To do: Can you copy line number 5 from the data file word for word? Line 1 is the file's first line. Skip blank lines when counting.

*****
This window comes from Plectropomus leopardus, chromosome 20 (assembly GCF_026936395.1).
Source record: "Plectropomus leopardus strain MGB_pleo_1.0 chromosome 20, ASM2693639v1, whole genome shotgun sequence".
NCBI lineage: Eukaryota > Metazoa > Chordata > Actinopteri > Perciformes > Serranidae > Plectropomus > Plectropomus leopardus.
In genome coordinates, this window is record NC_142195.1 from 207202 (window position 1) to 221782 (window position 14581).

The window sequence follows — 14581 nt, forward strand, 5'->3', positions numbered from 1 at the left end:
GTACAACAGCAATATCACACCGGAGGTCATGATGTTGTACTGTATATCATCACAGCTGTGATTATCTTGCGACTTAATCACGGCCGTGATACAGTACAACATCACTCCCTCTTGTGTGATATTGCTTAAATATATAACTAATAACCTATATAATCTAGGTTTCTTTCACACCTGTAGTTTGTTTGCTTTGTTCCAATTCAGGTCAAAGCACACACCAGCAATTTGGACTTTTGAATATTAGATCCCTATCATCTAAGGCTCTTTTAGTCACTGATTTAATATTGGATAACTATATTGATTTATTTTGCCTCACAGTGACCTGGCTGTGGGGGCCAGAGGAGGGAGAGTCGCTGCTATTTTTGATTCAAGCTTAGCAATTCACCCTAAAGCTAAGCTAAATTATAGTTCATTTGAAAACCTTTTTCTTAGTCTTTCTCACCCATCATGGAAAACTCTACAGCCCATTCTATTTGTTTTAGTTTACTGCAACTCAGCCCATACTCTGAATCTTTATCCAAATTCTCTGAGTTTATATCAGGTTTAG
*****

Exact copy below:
The window sequence follows — 14581 nt, forward strand, 5'->3', positions numbered from 1 at the left end: